I’ve cut out of the story all the scandal-mongering regarding Mr. Fletcher’s flexible sexuality, and Ms. Pao’s claims of sexual harassment at her employer – those interested can read the Fortune article – because of more interest to me (it is well known I have unusual interests) is how Mr. Fletcher bluffed wealth and liquidity, how that aggressiveness worked as a protective touch-me-not shield, and how it took a persnickety income-verification claim to call his bluff.


Part 2 of the timeline


Mr. Fletcher’s tragic flaw, his Gary-Hart follow-me-around moment of hubris, came when:


Fletcher, 46, sued the iconic Dakota apartment building, located on Manhattan’s Upper West Side, accusing the board of racial discrimination after it questioned his ability to pay for an additional unit in the complex.


Mr. Fletcher’s story traces an arc as parabolic as a projectile – up, cresting, and then accelerating down.


Nose up!


Imagination leads to initial wealth


I’ll resist the temptation to psychoanalyze Mr. Fletcher, though readers are welcome to do so; for now, it’s enough to follow Mr. Fletcher’s imaginative pursuit of status, and how he parlayed that and his evident intelligence into sudden initial wealth.


Freshman roommate Niederhoffer


Buddy Fletcher’s early adulthood is a swirl of successes marred by brief episodes of unpleasantness. “The popularity Buddy had was almost unmatched,” says Roy Niederhoffer, a New York hedge fund manager who was Fletcher’s freshman roommate at Harvard. Fletcher, who played varsity football at Harvard, was voted a class marshal, a kind of prom king meets social chairman.


Though I never took advantage of it, Harvard is a place where such social climbing can be done at warp speed if one really wishes.


He was a member of the Harvard Republican Club and the exclusive Phoenix SK club made famous in the film The Social Network because Mark Zuckerberg couldn’t get in the door. Fletcher became club president.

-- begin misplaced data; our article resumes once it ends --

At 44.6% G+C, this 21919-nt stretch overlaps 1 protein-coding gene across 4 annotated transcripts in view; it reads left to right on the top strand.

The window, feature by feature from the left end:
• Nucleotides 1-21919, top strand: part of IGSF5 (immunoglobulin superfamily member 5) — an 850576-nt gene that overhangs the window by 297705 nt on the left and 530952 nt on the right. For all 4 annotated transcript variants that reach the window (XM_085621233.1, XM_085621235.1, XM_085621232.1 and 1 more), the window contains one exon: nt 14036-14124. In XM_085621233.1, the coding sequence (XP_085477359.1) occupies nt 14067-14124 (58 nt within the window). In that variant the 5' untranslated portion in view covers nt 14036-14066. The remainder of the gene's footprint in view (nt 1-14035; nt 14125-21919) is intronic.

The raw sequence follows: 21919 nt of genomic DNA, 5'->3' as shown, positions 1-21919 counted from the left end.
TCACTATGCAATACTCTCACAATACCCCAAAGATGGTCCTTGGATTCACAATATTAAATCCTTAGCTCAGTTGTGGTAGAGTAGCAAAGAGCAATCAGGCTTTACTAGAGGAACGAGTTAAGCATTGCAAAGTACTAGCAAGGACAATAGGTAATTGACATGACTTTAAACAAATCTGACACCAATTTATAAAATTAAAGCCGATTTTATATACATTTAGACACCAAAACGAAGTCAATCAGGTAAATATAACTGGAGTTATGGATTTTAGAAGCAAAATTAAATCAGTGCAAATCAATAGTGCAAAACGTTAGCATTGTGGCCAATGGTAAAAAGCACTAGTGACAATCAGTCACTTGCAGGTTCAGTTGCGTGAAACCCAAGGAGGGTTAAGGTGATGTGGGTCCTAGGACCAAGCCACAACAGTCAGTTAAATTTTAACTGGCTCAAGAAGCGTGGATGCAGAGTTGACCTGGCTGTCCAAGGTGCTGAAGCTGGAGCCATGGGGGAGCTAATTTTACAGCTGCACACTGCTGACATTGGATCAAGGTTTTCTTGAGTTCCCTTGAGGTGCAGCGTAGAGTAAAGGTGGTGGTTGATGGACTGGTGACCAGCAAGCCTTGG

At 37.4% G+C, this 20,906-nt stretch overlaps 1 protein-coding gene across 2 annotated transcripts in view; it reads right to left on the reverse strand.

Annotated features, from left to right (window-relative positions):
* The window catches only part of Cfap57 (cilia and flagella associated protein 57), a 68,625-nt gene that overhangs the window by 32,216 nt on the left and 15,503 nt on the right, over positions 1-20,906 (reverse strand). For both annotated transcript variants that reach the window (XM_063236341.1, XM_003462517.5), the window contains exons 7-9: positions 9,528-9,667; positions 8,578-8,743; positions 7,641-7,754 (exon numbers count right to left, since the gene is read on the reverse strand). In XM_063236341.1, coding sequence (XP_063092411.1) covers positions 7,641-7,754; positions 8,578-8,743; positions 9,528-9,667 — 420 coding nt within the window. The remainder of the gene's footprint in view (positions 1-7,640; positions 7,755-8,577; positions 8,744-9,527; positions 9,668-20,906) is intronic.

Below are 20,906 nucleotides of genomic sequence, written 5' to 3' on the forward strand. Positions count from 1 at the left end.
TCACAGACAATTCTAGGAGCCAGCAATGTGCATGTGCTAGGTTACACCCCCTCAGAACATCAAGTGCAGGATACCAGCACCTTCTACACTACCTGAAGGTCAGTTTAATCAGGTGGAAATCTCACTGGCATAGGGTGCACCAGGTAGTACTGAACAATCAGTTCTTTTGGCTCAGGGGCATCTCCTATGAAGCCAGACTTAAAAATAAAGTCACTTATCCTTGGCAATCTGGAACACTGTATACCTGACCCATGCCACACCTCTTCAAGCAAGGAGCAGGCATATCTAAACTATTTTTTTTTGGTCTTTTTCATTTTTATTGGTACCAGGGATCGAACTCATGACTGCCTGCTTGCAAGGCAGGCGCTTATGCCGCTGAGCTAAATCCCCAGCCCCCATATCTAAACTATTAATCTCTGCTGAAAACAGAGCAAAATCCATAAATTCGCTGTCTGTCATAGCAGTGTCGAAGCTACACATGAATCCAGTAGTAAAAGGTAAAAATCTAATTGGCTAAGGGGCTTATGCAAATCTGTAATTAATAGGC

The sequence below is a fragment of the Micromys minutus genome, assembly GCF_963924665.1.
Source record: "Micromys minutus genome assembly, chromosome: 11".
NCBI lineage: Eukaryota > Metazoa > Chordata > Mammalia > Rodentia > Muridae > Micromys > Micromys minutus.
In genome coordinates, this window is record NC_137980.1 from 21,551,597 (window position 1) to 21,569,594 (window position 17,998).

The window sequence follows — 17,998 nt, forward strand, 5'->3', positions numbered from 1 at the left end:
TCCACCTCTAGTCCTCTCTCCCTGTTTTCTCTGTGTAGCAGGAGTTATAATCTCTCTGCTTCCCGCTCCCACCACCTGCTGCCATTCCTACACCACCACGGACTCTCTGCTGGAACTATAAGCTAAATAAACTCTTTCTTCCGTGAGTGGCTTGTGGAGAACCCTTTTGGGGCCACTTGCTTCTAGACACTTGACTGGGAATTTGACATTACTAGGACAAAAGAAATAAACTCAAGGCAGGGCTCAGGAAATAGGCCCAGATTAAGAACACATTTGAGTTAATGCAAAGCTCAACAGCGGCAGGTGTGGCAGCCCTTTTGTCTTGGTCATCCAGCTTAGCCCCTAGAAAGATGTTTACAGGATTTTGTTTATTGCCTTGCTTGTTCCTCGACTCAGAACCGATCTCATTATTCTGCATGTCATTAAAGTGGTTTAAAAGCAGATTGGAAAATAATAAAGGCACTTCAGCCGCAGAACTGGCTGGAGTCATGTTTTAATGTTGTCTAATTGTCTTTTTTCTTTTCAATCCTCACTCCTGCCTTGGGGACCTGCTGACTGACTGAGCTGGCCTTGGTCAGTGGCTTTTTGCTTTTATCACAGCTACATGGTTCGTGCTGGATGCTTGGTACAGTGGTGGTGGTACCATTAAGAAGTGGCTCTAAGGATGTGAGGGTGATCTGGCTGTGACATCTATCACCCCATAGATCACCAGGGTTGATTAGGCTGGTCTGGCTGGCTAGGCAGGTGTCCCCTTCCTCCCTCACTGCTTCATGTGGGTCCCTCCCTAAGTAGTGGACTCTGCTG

72 Mount Auburn Street: Through these doors no Zuckerbergs go


At one point, according to three former club members, including close friend Stephen Cass, Fletcher was impeached over concerns he had improperly used club funds. Some members resigned in support of Fletcher. Fletcher was later reinstated, and he and the two friends resumed their relationship with the club.


Mr. Fletcher moved quickly from platform to platform, and always upward:         


Fletcher moved to Wall Street after graduation, excelling at equities trading at Bear Stearns, then Kidder Peabody. He quit Kidder in 1991, dissatisfied with his bonus, and set up his own firm, Fletcher Asset Management. He also sued Kidder for racial discrimination, alleging that the firm decided that the amount he was owed “was simply too much money to pay a young black man.”


Alternatively, perhaps Mr. Fletcher was never making money, just manipulating numbers:


Manipulating numbers, or emotions?


Kidder representatives have never previously spoken publicly about the lawsuit, but Granville Bowie, who was then Kidder’s human resources manager — and one of the targets of Fletcher’s racial discrimination suit — told me that the real story was very different: The firm said no to paying the bonus because Fletcher had refused to tell anyone just how he was generating those electronic profits.


According to Bowie, Fletcher claimed that although he was trading with the firm’s money, his trading strategies were his and his alone. “Fletcher had a business that … frankly, we didn’t know what it was, and we didn’t know how it was making money,” Bowie says. “He took the position, ‘I’m making money … go away.’” That attitude made the young trader’s supervisor, managing director Thomas Ryan, nervous. Were Fletcher’s profits for real?


Remember, folks, it was 1990 back then and we were so much more naive as to that sort of financial manipulation.